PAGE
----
Hardy Chrysanthemums (Chrysanthemum x rubellum)

Chrysanthemum 'Clara Curtis' - hardy mum
Chrysanthemum x rubellum ‘Clara Curtis’

The most widely grown hardy (or heritage) mum is Chrysanthemum x rubellum ‘Clara Curtis’. It was discovered by Amos Perry in 1929 at Happy Valley Gardens in Llandudno, Wales, where my sister and I often played as children. (Not in 1929, I should add.)

Despite its roots, I see Chrysanthemum ‘Clara Curtis’ far more often in Mississippi than I do here in the UK. It’s a very distinctive variety with luminous pale pink flowers with a touch of lilac. A lax, sprawling plant, its abundant blooms lean over each other in a pile like a heap of puppies watching TV. (Pale pink, daisy-like puppies with yellow noses… OK, you’ve got me – I was trying to see how wild a comparison you’d let me get away with, but that was a step too far, wasn’t it?)

C. ‘Clara Curtis’ merits a post of her own, but today I’m showing some of her sisters – other Chrysanthemum x rubellum hybrids that ought to be as widely grown.

For years my sweetheart has been collecting and trialling hardy mums in his own unique way: leaving them in pots to fend for themselves for many months, boarding them out with friends, giving some away and planting favoured ones in his garden. Every step seems designed to challenge plants to die or, as he would put it, to identify the hardy mums that somehow hang on with no care at all.

Collection of chrysanthemum x rubellum

Many plants do succumb, especially as many of the starts are mere scraps, begged from other gardeners. Some of the fancier ones, such as a sweet pink with spoon-shaped petals and the button style bronze, quickly vanished without trace, despite being accorded a suitable spot in the garden.

Other Chrysanthemum x rubellum hybrids survive winter after winter: a couple of pinks, an apricot-yellow and this bronzy-orange.

Orange heritage mums in a vase

I’m not sure whether the ones pictured here are passalong seedlings or named cultivars. An online search didn’t much help, producing many more names than pictures. The second most commonly mentioned variety is C. ‘Sheffield’, a soft, pinky apricot which I don’t think I’ve seen. At some stage the botanical name has been changed from Dendranthema zawadskii latilobum.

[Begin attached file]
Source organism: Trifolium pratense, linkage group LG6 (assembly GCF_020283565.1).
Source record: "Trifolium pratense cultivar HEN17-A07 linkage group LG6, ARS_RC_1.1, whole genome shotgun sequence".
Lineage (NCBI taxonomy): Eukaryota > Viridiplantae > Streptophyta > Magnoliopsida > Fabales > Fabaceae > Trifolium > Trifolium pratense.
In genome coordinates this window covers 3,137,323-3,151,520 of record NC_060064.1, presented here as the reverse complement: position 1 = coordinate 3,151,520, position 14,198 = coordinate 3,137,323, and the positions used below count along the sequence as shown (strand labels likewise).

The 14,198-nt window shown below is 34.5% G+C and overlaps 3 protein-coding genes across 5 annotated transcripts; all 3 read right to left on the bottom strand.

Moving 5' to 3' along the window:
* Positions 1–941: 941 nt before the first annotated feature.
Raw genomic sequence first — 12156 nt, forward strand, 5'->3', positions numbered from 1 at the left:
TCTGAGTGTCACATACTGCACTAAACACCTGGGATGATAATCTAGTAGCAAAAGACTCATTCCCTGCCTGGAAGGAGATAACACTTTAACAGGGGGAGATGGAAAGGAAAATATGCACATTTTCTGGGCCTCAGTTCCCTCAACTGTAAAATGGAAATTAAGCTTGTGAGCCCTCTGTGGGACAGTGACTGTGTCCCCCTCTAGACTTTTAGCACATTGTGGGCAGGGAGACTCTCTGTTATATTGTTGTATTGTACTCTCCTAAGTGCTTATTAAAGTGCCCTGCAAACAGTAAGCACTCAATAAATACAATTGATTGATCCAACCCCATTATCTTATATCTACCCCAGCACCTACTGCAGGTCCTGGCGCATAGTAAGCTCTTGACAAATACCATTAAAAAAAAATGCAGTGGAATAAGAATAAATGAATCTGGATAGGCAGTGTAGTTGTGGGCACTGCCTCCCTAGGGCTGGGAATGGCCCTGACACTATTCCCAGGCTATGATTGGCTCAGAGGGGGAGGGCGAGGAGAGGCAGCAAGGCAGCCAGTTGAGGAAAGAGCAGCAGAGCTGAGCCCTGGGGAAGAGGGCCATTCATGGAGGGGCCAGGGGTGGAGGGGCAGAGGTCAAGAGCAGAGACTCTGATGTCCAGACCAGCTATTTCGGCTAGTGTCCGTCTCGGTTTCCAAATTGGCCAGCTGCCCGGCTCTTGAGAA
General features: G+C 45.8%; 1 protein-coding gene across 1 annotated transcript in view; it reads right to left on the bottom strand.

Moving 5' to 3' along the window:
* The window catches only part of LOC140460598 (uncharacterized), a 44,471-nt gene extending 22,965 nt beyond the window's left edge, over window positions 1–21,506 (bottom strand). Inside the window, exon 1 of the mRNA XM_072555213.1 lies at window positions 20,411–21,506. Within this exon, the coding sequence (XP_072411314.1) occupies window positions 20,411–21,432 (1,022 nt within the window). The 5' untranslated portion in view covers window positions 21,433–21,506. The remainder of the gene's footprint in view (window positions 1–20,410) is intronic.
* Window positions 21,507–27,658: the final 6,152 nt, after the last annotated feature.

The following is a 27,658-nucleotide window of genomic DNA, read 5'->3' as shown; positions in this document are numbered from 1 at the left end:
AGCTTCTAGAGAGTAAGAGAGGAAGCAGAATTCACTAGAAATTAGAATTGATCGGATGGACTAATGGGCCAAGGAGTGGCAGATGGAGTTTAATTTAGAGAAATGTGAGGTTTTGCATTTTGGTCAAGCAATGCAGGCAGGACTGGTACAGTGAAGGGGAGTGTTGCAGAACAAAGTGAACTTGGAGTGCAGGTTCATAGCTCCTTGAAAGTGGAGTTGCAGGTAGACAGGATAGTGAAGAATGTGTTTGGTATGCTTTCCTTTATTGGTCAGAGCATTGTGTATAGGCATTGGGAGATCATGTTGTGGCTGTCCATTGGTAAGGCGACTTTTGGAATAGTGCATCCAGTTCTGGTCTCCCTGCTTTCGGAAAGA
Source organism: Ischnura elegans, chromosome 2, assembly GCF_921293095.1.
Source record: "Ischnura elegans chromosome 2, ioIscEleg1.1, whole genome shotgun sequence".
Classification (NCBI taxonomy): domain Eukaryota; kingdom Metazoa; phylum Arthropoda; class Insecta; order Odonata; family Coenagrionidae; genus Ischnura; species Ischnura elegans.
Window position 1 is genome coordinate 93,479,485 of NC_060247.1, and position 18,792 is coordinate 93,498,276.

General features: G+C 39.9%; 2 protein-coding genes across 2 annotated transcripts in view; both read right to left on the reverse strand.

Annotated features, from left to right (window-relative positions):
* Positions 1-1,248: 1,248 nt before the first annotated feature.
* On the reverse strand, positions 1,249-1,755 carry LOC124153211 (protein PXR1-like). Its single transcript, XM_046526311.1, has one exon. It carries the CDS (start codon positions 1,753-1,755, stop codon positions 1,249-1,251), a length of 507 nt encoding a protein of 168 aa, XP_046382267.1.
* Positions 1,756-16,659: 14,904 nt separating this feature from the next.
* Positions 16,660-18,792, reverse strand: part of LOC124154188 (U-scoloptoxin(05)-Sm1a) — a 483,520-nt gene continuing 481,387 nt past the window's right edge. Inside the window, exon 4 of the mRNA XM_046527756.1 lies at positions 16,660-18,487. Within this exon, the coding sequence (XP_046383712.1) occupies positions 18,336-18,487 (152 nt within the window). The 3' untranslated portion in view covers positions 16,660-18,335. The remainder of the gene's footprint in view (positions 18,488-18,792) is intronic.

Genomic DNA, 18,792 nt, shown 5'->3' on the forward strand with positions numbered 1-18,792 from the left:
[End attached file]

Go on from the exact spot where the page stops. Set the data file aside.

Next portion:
Yellow double chrysanthemum

Most rubellas are singles, but they hybridise readily and I have seen a few doubles.

Chrysanthemum x rubellum 'Judy's Yellow'
Chrysanthemum x rubellum ‘Judy’s Yellow’

My favourite apricot-yellow was labelled ‘Judy’s Yellow’ when we got it, and looks like a paler form of ‘Mary Stoker’.

Pink Chrysanthemum x rubellum

While their form is less dense and perky than the chrysanthemums that are often displayed in flower for a few weeks around Halloween then are thrown away, it’s nice to know that these will be back next year and, if allowed, will spread.

My sweetheart is the real enthusiast, so should be the one to write about them. I am merely sharing a few pictures as a teaser to see if they prompt him into action.

I’ll end by planting a vision of him rushing up last year, evidently very excited, crying, ‘Our mums have got buds! Our mums have got buds!’ It took me quite a few seconds to work out what he meant.

Fresh daisies on floral fabric

33 Replies to “Hardy Chrysanthemums (Chrysanthemum x rubellum)”